I'll believe corporations are people when one comes home from Afghanistan in a body bag.

    by mojo11 on Tue May 20, 2014 at 12:56:48 PM PDT

  •  When last I checked... (5+ / 0-)

    ...we expected college/university students to act as adults.

    By the time the vast majority of students reach institutions of higher/post-secondary education, they can drive, vote, purchase firearms, enlist in military service without parental consent, secure credit, watch any movie they like (in the US), adopt children (in most US states) and marry without parental consent. By the time most students graduate from higher/post-secondary education, you can add the sale/purchase of alcohol to that list.

    At some point, we all have to deal with the fact that both life in general and academic/literary pursuits in particular often present images and thoughts which may disturb us. The notion that we should preemptively label everything with "trigger warnings" is, effectively, a hole with no bottom.

    As others have mentioned, there's also the "where does it end?" dilemma. Is there some magic mental switch that flips on one's 21st birthday, or when one receives a college degree, that renders the question moot?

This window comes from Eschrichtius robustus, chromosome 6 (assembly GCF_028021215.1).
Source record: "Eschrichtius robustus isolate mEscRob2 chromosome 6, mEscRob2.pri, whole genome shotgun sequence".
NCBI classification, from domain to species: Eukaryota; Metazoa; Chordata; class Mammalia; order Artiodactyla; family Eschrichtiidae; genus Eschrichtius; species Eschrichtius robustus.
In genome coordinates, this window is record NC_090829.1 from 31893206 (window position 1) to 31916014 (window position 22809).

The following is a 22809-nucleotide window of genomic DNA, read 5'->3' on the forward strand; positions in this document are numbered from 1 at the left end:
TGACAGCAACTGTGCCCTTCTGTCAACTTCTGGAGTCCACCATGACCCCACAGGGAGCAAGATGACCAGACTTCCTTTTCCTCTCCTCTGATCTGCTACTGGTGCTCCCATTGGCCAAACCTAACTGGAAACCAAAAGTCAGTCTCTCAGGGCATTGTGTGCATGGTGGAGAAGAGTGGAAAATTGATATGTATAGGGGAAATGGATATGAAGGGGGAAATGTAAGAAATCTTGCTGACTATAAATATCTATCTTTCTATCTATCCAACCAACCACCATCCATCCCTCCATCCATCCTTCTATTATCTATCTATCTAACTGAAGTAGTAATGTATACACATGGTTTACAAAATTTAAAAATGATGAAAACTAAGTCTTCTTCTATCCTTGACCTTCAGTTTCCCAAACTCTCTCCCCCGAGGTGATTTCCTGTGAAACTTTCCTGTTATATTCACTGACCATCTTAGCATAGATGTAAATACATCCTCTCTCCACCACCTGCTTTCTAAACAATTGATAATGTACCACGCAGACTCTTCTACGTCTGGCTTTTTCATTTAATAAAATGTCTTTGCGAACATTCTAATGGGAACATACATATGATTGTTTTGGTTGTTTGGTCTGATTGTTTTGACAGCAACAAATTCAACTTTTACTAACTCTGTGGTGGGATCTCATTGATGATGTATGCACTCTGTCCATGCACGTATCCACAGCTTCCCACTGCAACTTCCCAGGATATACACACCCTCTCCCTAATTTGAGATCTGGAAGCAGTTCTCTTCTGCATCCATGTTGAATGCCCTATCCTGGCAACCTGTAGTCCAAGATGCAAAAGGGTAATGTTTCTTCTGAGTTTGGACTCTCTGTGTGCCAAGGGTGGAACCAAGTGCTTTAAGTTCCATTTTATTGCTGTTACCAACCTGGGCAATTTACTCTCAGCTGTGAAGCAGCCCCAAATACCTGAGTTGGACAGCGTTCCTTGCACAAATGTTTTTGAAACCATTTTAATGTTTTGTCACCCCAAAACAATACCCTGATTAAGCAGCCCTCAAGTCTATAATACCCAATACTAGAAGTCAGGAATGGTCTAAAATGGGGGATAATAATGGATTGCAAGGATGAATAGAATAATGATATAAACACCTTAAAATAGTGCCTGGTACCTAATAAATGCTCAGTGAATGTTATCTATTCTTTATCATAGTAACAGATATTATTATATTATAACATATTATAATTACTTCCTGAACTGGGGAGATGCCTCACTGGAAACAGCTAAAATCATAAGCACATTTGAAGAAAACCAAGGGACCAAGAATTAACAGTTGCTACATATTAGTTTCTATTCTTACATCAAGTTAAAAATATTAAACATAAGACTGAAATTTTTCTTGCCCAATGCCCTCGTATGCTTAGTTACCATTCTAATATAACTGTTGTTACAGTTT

I see no reason for anything more descriptive than "mature subject matter" or something akin to simple G/PG/R/X ratings; in other words, let's use the same sort of system that we use for adults in other areas. I see no reason to inventory every book, work of art, or collection of lecture notes and compile a list of every "trigger" that could possibly disturb a student. If we expect students in higher education to be adults, what other approach would be appropriate?

    The word "parent" is supposed to be a VERB, people...

    by wesmorgan1 on Tue May 20, 2014 at 01:05:02 PM PDT

  •  "Life is a box of chocolates" (2+ / 0-)

    As Forrest said, "You never know what you'll get".   University exists to prepare kids for life, and life does not always come with trigger warnings.